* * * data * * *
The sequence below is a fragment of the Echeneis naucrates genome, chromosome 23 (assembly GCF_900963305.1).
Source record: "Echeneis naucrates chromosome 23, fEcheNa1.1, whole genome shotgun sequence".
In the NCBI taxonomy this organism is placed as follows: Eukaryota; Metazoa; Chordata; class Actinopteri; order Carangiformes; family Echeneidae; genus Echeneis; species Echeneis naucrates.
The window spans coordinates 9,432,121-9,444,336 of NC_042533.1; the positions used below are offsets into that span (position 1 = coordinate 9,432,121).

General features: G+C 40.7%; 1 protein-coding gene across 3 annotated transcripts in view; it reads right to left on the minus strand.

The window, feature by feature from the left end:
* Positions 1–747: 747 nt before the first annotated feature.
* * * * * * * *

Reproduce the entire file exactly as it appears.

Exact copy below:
The sequence below is a fragment of the Echeneis naucrates genome, chromosome 23 (assembly GCF_900963305.1).
Source record: "Echeneis naucrates chromosome 23, fEcheNa1.1, whole genome shotgun sequence".
In the NCBI taxonomy this organism is placed as follows: Eukaryota; Metazoa; Chordata; class Actinopteri; order Carangiformes; family Echeneidae; genus Echeneis; species Echeneis naucrates.
The window spans coordinates 9,432,121-9,444,336 of NC_042533.1; the positions used below are offsets into that span (position 1 = coordinate 9,432,121).

General features: G+C 40.7%; 1 protein-coding gene across 3 annotated transcripts in view; it reads right to left on the minus strand.

The window, feature by feature from the left end:
* Positions 1–747: 747 nt before the first annotated feature.